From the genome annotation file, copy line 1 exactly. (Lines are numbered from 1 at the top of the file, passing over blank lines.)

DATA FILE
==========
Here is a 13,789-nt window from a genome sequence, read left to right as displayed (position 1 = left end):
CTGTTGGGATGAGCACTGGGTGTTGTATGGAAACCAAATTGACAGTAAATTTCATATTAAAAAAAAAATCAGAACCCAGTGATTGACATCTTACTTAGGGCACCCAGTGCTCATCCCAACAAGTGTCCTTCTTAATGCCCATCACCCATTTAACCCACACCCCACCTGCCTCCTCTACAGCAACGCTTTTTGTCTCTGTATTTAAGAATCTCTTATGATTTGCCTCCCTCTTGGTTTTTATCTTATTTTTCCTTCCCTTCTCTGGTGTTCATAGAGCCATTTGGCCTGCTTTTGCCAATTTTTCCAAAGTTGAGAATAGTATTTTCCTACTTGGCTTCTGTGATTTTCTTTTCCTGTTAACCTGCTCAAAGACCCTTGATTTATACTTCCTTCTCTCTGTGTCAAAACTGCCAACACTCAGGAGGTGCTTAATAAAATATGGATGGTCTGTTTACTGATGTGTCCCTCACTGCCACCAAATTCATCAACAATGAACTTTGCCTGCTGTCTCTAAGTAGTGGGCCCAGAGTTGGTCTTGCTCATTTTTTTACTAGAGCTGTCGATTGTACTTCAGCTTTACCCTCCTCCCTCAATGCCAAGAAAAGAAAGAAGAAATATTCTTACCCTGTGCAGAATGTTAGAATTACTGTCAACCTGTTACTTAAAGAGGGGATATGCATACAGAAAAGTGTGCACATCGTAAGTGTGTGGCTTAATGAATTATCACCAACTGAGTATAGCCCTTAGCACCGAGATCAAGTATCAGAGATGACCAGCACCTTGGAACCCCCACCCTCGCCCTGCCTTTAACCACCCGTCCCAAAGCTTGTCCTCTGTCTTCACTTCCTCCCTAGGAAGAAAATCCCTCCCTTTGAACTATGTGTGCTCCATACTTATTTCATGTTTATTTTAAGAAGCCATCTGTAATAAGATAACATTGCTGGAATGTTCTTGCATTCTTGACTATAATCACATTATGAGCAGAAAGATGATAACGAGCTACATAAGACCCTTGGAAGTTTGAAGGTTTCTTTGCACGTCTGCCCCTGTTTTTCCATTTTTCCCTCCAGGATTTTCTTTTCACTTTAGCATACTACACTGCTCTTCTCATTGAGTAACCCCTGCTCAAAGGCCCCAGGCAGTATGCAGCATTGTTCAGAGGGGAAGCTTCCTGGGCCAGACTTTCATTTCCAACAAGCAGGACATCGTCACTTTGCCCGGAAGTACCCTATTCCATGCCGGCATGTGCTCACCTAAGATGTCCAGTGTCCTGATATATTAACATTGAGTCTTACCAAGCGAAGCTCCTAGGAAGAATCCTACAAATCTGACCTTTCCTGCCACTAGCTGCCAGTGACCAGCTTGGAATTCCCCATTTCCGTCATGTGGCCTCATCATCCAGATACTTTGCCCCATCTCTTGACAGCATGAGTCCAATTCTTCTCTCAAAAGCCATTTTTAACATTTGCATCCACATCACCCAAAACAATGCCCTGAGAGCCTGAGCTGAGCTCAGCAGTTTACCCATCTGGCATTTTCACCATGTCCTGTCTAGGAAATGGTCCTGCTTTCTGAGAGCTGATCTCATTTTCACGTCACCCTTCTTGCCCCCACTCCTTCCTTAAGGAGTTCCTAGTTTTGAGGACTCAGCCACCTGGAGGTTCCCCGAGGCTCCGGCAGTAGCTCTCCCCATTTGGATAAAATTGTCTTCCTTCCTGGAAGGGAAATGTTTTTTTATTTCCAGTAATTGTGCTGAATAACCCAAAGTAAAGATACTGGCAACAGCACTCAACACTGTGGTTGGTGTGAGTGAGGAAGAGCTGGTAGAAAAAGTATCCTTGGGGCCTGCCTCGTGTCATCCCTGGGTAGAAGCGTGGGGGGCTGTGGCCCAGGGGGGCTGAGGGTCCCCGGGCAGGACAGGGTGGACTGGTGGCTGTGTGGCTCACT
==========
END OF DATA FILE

Here is a 13,789-nt window from a genome sequence, read left to right as displayed (position 1 = left end):